CHRIS DILTS / CREATIVE COMMONS
The three largest electricity providers in Ohio — FirstEnergy (the Northeast Ohio-based company we'll focus on here), AEP, and Duke — are hoping the state will approve individual plans to keep their older power plants operating. The proposals — "bailouts," essentially, as critics put it — would lock in fixed-rate contracts for customers, regardless of fluctuating market price.
For FirstEnergy in particular, the proposal would simply guarantee/force a market for energy produced at plants owned by its deregulated subsidiary, FirstEnergy Solutions — the Davis-Besse nuclear power plant near Toledo and the coal-fired W.H. Sammis power plant (see photo) on the Ohio River. The proposal covers 15 years.
But here's the central issue, as reported by
the Union of Concerned Scientists:
The catch is that all parties to the proceeding — even the utilities — acknowledge that the market price for electricity will almost certainly remain lower than the proposed contract price for at least the next three years, costing consumers hundreds of millions of dollars.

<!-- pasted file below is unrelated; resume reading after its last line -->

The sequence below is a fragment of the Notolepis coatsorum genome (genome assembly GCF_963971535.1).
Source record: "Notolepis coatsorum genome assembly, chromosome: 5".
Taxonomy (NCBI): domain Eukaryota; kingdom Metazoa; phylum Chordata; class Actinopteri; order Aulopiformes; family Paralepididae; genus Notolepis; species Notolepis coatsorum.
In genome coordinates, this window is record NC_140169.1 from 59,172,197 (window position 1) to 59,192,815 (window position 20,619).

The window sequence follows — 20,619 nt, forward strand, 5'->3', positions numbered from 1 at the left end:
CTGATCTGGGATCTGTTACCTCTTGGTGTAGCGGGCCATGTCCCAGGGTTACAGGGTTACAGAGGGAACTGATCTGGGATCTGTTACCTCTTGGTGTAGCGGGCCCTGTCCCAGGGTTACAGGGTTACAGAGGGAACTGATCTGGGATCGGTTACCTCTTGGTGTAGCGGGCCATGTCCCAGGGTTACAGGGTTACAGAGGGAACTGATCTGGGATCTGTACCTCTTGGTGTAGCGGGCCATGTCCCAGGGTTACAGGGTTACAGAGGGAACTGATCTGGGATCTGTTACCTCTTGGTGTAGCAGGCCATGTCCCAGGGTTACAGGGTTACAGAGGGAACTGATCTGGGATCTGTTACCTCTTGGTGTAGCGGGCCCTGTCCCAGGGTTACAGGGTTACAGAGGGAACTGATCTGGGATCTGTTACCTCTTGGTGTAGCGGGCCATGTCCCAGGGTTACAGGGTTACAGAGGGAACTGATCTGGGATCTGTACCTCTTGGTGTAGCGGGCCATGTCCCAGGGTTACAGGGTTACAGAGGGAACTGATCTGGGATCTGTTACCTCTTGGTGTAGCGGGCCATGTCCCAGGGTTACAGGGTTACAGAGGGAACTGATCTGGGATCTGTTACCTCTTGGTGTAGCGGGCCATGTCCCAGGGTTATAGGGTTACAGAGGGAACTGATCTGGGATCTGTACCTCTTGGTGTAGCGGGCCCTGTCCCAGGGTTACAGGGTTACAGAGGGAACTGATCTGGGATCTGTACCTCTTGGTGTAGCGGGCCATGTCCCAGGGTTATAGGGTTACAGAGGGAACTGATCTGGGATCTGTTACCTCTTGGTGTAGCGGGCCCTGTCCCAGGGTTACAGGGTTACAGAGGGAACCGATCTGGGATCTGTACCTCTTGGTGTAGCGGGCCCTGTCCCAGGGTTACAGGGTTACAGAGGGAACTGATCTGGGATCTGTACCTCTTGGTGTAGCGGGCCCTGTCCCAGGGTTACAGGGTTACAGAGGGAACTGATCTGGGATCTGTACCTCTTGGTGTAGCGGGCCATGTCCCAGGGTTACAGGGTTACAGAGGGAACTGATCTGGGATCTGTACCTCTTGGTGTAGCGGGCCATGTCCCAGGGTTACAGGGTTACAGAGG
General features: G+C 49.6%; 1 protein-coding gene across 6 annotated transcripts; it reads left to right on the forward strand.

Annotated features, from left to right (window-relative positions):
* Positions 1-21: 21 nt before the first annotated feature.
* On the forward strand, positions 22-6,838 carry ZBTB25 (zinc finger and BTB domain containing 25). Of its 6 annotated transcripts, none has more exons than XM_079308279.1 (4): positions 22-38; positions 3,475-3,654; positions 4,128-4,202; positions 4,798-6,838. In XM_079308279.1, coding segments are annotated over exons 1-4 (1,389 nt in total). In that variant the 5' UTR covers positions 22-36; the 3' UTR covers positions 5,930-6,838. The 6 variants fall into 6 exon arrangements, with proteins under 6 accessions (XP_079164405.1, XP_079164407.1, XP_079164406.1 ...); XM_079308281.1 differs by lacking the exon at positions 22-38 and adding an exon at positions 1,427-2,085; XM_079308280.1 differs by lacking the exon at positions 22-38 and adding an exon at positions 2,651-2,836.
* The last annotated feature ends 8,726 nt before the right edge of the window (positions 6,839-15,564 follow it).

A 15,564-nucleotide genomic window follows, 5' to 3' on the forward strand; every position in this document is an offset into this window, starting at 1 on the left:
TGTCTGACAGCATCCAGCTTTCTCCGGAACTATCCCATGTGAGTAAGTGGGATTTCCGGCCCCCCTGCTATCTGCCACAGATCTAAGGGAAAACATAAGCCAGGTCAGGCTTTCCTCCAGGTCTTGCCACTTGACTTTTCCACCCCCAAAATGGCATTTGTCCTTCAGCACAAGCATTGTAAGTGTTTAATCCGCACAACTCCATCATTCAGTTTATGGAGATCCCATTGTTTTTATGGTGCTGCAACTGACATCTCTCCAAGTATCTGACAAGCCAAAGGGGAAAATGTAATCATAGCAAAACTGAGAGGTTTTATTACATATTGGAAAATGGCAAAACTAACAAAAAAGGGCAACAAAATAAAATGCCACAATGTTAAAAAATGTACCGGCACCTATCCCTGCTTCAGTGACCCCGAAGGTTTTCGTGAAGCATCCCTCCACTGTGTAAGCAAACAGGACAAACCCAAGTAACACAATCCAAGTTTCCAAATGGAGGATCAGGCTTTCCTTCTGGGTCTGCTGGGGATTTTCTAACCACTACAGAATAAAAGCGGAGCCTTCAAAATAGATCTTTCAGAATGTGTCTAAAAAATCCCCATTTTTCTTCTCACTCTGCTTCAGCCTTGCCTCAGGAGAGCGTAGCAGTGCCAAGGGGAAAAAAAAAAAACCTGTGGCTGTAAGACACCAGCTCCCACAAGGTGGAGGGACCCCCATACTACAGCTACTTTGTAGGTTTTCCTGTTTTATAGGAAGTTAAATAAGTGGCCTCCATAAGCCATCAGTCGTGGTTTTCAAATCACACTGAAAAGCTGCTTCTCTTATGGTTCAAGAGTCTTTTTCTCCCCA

Opponents of the plans charge that these plants will remain, as data suggests, outdated and inefficient
, only driving up costs in the short- and long-run and obstructing movement on renewable energy production. The provisions on the table to keep Ohio's coal power plants in demand are ones being eyed with great interest and scrutiny, especially given Ohio's current state of static energy standards.
Gov. John Kasich has been silent on the bailout issue, though he did champion free-market energy production earlier this year in signing SB 310 into law
(a bill that freezes renewable energy standards for two years — a bill, to be sure, that was pushed into the Statehouse focus by the very companies now seeking more cash money from customers). Columbus Business First
reports that the process to study renewable energy standards is not off to a great start
Last month, the Public Utilities Commission of Ohio did approve FirstEnergy's plan to cut consumer efficiency programs at year's end.
Regarding the electricity providers' requests before the Public Utilities Commission: “They will rule on it when they are ready,” PUCO spokesman Matt Schilling told the Columbus Dispatch
earlier in the fall.